Acappellapalooza in Villanova Room tomorrow

Hannah Misner

Tomorrow, six unique and talented musical groups will perform a wide variety of contemporary and classic songs with extraordinary enthusiasm and passion. After more than six months of preparation, the groups will finally showcase their talent. Hundreds of people will travel to hear the sounds of live a cappella resounding off the high walls of the concert room. And it is here at Villanova.

The Villanova Room in Connelly Center will house the 10th annual Acappellapalooza, the largest student-musical event held on campus each year. It is a combined performance of the six a cappella groups on campus: Nothing But Treble, The Sirens, The Spires, Supernovas, The Haveners and Vocal Minority. In addition to the singing groups, there will be a special performance by an ensemble comprised of a couple members of each group.

“It gives you the opportunity to work with people from the other groups that you wouldn’t normally get to work with,” says Pam Natale of Supernovas. “This is the third year in a row we have been able to do this combined group.”

The Sirens are the newest addition to the musical community this year, and tomorrow will be their first Acappellapalooza appearance.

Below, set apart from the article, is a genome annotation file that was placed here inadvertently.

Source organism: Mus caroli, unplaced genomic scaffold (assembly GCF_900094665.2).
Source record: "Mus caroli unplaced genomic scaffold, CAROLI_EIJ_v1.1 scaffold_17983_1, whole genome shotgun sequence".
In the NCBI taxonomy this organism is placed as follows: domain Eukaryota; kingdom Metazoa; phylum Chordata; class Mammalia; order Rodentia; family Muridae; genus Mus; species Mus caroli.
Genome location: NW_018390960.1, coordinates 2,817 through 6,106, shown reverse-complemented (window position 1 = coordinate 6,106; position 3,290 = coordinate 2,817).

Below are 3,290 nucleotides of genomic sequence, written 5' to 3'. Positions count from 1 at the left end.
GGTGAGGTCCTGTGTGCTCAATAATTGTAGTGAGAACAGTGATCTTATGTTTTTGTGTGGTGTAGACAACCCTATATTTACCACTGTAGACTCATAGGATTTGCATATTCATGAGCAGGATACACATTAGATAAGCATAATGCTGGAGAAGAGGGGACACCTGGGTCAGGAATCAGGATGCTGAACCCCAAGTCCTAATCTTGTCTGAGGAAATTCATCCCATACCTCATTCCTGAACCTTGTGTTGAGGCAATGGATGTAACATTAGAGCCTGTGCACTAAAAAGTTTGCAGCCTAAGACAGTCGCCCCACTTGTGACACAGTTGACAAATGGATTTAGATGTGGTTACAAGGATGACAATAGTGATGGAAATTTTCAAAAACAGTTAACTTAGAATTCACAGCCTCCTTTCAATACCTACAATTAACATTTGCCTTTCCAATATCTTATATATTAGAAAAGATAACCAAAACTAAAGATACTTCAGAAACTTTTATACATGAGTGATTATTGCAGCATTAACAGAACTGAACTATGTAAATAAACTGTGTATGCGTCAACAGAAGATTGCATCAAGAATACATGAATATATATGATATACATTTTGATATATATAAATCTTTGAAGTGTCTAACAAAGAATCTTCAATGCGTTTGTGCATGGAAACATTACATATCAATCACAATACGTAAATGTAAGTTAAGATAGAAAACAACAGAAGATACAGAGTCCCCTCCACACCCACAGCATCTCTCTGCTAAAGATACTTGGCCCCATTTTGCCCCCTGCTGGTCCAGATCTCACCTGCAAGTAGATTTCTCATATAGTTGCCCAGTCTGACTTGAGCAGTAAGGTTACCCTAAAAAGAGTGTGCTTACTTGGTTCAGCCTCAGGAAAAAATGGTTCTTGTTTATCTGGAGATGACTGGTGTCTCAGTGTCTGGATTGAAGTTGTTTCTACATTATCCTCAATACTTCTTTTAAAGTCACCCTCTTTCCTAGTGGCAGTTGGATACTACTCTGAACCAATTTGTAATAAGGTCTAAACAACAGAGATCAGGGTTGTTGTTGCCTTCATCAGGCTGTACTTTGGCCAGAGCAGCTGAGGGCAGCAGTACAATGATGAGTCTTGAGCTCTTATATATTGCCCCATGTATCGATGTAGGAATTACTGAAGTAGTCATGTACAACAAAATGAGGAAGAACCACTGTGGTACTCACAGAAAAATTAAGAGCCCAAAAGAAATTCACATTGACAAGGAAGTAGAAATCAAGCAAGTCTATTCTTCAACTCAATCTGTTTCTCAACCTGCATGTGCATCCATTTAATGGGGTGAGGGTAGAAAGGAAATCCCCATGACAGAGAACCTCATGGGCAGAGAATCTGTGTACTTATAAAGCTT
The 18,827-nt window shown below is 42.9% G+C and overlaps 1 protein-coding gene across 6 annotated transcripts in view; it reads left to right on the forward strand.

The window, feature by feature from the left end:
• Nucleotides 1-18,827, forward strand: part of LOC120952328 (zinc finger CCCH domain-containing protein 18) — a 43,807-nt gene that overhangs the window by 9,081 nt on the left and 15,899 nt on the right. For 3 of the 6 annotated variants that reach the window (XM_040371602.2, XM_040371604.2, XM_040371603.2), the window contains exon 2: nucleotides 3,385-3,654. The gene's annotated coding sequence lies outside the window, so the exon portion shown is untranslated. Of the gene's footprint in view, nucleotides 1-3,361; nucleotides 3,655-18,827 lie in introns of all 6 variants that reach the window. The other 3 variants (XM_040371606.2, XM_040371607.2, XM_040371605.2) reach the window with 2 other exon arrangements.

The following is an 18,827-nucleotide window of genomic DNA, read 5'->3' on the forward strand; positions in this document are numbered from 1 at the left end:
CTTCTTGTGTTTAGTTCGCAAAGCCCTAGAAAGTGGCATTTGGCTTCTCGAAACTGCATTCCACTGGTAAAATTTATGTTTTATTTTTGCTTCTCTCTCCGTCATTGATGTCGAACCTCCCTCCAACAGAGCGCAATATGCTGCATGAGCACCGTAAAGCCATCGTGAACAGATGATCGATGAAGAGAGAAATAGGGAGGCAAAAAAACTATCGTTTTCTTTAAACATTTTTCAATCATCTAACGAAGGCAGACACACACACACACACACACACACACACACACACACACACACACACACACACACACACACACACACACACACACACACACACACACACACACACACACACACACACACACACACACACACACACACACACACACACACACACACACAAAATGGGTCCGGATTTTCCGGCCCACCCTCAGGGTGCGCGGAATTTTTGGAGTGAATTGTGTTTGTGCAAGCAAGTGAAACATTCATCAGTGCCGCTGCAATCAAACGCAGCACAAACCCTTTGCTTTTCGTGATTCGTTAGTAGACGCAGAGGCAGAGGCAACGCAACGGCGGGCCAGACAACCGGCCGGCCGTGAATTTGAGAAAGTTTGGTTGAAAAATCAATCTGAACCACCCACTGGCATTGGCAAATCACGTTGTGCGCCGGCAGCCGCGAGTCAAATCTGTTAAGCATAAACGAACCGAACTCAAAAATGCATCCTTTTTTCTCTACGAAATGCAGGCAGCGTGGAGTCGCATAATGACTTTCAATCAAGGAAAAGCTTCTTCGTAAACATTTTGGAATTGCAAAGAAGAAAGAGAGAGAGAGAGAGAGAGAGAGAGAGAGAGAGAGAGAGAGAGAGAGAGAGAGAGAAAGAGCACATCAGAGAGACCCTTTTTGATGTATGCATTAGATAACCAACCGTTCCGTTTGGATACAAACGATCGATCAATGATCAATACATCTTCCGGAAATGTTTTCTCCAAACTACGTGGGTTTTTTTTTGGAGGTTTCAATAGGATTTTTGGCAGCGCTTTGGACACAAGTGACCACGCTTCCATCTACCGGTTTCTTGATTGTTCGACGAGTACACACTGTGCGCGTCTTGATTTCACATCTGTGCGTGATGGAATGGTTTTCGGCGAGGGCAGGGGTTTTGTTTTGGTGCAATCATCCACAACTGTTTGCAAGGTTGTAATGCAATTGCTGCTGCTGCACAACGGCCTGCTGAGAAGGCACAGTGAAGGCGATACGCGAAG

“This being our first concert, I think all of us are really excited to perform totally new songs that we’ve arranged this semester and [bring] this eclectic set of music to the Villanova community,” says Krista Vitola of The Sirens. “We’re definitely more excited than nervous; all of us love to perform.”

The crowd at Acappellapalooza will be the largest that the groups experience at Villanova all year, and each group has been preparing since at least September, with many coming to campus early in August for Music Camp.

“This is what we have been looking forward to since August,” says Adriane Bernabei of The Haveners.

“Since Villanova doesn’t have the option for a music major, students who are interested in music are limited in what they can do,” Natale says. “We don’t get the opportunity to have many large events, so this one is huge.”

All of the a cappella groups on campus require auditions in order to join, meaning they are truly the best of the best on campus.

“A lot of these people should rightfully be music majors at some big arts school,” says Caitlin Martin of Nothing But Treble. “But they chose to come to ‘Nova and just do things like this for fun.”

All the groups anxiously anticipate this time of year and spend a tremendous amount of their time and effort dedicated to putting on an entertaining show. Without the option of gaining course credits for their talent, these students do this all in their free time and simply for their genuine love of music.

Since Acappellapalooza is the biggest night of the year for Villanova’s a cappella community, the groups carefully select their song sets in order to best display their talents and relate to their audience.